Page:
Integrins are conformationally flexible cell surface receptors that survey the extracellular environment for their cognate ligands. Interactions with ligands are thought to be linked to global structural rearrangements involving transitions between bent, extended-closed and extended-open forms. Thus far, structural details are lacking for integrins in the extended conformations due to extensive flexibility between the headpiece and legs in this conformation. Here we present single-particle electron cryomicroscopy structures of human αvβ8 integrin in the extended-closed conformation, which has been considered to be a low-affinity intermediate. Our structures show the headpiece rotating about a flexible αv knee, suggesting a ligand surveillance mechanism for integrins in their extended-closed form. Our model predicts that the extended conformation is mainly stabilized by an interface formed between flexible loops in the upper and lower domains of the αv leg. Confirming these findings with the αvβ3 integrin suggests that our model of stabilizing the extended-closed conformation is generalizable to other integrins.
Subscribe to Journal
Get full journal access for 1 year
only $4.92 per issue
All prices are NET prices.
VAT will be added later in the checkout.
Tax calculation will be finalised during checkout.
Rent or Buy article
Get time limited or full article access on ReadCube.
All prices are NET prices.
Hynes, R. O. The emergence of integrins: a personal and historical perspective. Matrix Biol. 23, 333–340 (2004).
Campbell, I. D. & Humphries, M. J. Integrin structure, activation, and interactions. Cold Spring Harb. Perspect. Biol. 3, a004994 (2011).
Takagi, J., Petre, B. M., Walz, T. & Springer, T. A. Global conformational rearrangements in integrin extracellular domains in outside-in and inside-out signaling. Cell 110, 599–611 (2002).
Xiong, J. P. et al. Crystal structure of the complete integrin alphaVbeta3 ectodomain plus an alpha/beta transmembrane fragment. J. Cell Biol. 186, 589–600 (2009).
Luo, B. H., Carman, C. V. & Springer, T. A. Structural basis of integrin regulation and signaling. Annu. Rev. Immunol. 25, 619–647 (2007).
Minagawa, S. et al. Selective targeting of TGF-β activation to treat fibroinflammatory airway disease. Sci. Transl. Med. 6, 241ra79 (2014).
Wang, J. et al. Atypical interactions of integrin αVβ8 with pro-TGF-β1. Proc. Natl. Acad. Sci. USA. 114, E4168–E4174 (2017).
Cheng, Y. Single-particle cryo-EM at crystallographic resolution. Cell 161, 450–457 (2015).
Cheng, Y., Grigorieff, N., Penczek, P. A. & Walz, T. A primer to single-particle cryo-electron microscopy. Cell 161, 438–449 (2015).
Wu, S. et al. Fabs enable single particle cryoEM studies of small proteins. Structure 20, 582–592 (2012).
Adams, P. D. et al. a comprehensive Python-based system for macromolecular structure solution. Acta Crystallogr. D Biol. Crystallogr. 66, 213–221 (2010).
Lyskov, S. et al. Serverification of molecular modeling applications: the Rosetta Online Server that Includes Everyone (ROSIE). PLoS One 8, e63906 (2013).
Xiong, J. P. et al. Crystal structure of the extracellular segment of integrin alpha Vbeta3 in complex with an Arg-Gly-Asp ligand. Science 296, 151–155 (2002).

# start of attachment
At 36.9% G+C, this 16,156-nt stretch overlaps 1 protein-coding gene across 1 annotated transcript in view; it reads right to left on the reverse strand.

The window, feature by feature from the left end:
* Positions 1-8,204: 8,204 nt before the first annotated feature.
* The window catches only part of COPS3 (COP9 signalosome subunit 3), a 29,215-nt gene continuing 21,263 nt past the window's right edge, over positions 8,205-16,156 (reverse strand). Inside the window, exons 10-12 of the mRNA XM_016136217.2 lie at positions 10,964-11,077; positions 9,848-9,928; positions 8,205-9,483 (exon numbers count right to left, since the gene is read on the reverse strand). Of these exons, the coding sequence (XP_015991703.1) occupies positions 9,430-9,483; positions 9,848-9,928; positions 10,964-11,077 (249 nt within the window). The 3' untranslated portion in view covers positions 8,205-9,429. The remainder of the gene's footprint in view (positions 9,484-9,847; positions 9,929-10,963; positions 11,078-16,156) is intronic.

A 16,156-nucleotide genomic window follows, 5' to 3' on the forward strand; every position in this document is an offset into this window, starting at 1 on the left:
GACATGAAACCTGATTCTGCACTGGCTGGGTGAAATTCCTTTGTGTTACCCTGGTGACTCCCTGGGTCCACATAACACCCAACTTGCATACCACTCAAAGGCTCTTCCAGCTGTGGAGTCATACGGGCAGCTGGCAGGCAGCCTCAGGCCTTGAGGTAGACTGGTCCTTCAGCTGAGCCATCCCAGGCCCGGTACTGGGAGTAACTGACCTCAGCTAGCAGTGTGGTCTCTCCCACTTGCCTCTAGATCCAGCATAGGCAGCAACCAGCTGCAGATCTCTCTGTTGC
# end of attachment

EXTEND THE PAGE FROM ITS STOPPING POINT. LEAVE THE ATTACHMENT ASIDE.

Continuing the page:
Mu, D. et al. The integrin αvβ8 mediates epithelial homeostasis through MT1-MMP-dependent activation of TGF-beta1. J. Cell Biol. 157, 493–507 (2002).
Ozawa, A. et al. Molecular basis of the ligand binding specificity of αvβ8 integrin. J. Biol. Chem. 291, 11551–11565 (2016).
Robertson, I. B. et al. Latent TGF-β-binding proteins. Matrix Biol. 47, 44–53 (2015).
Tran, D. Q. et al. GARP (LRRC32) is essential for the surface expression of latent TGF-beta on platelets and activated FOXP3+ regulatory T cells. Proc. Natl. Acad. Sci. USA. 106, 13445–13450 (2009).
Nishimura, S. L. Integrin-mediated transforming growth factor-beta activation, a potential therapeutic target in fibrogenic disorders. Am. J. Pathol. 175, 1362–1370 (2009).
Kamata, T. et al. Critical cysteine residues for regulation of integrin alphaIIbbeta3 are clustered in the epidermal growth factor domains of the beta3 subunit. Biochem. J. 378, 1079–1082 (2004).
Mor-Cohen, R. et al. Disulfide bond disruption by a beta 3-Cys549Arg mutation in six Jordanian families with Glanzmann thrombasthenia causes diminished production of constitutively active alpha IIb beta 3. Thromb. Haemost. 98, 1257–1265 (2007).
Smagghe, B. J., Huang, P. S., Ban, Y. E., Baker, D. & Springer, T. A. Modulation of integrin activation by an entropic spring in the β-knee. J. Biol. Chem. 285, 32954–32966 (2010).
Frelinger, A. L. III, Du, X. P., Plow, E. F. & Ginsberg, M. H. Monoclonal antibodies to ligand-occupied conformers of integrin alpha IIb beta 3 (glycoprotein IIb-IIIa) alter receptor affinity, specificity, and function. J. Biol. Chem. 266, 17106–17111 (1991).
Honda, S. et al. Topography of ligand-induced binding sites, including a novel cation-sensitive epitope (AP5) at the amino terminus, of the human integrin beta 3 subunit. J. Biol. Chem. 270, 11947–11954 (1995).
Stanley, P. Chinese hamster ovary cell mutants with multiple glycosylation defects for production of glycoproteins with minimal carbohydrate heterogeneity. Mol. Cell. Biol. 9, 377–383 (1989).
Nishimura, S. L., Sheppard, D. & Pytela, R. Integrin αvβ8: interaction with vitronectin and functional divergence of the beta 8 cytoplasmic domain. J. Biol. Chem. 269, 28708–28715 (1994).
Shi, M. et al. Latent TGF-β structure and activation. Nature 474, 343–349 (2011).
Booth, D.S., Avila-Sakar, A. & Cheng, Y. Visualizing proteins and macromolecular complexes by negative stain EM: from grid preparation to image acquisition. J. Vis. Exp. 3227 https://doi.org/10.3791/3227 (2011).
Scheres, S. H. RELION: implementation of a Bayesian approach to cryo-EM structure determination. J. Struct. Biol. 180, 519–530 (2012).
Li, X. et al. Electron counting and beam-induced motion correction enable near-atomic-resolution single-particle cryo-EM. Nat. Methods 10, 584–590 (2013).
Li, X., Zheng, S., Agard, D. A. & Cheng, Y. Asynchronous data acquisition and on-the-fly analysis of dose fractionated cryoEM images by UCSFImage. J. Struct. Biol. 192, 174–178 (2015).
Mastronarde, D. N. Automated electron microscope tomography using robust prediction of specimen movements. J. Struct. Biol. 152, 36–51 (2005).
Zheng, S. Q. et al. MotionCor2: anisotropic correction of beam-induced motion for improved cryo-electron microscopy. Nat. Methods 14, 331–332 (2017).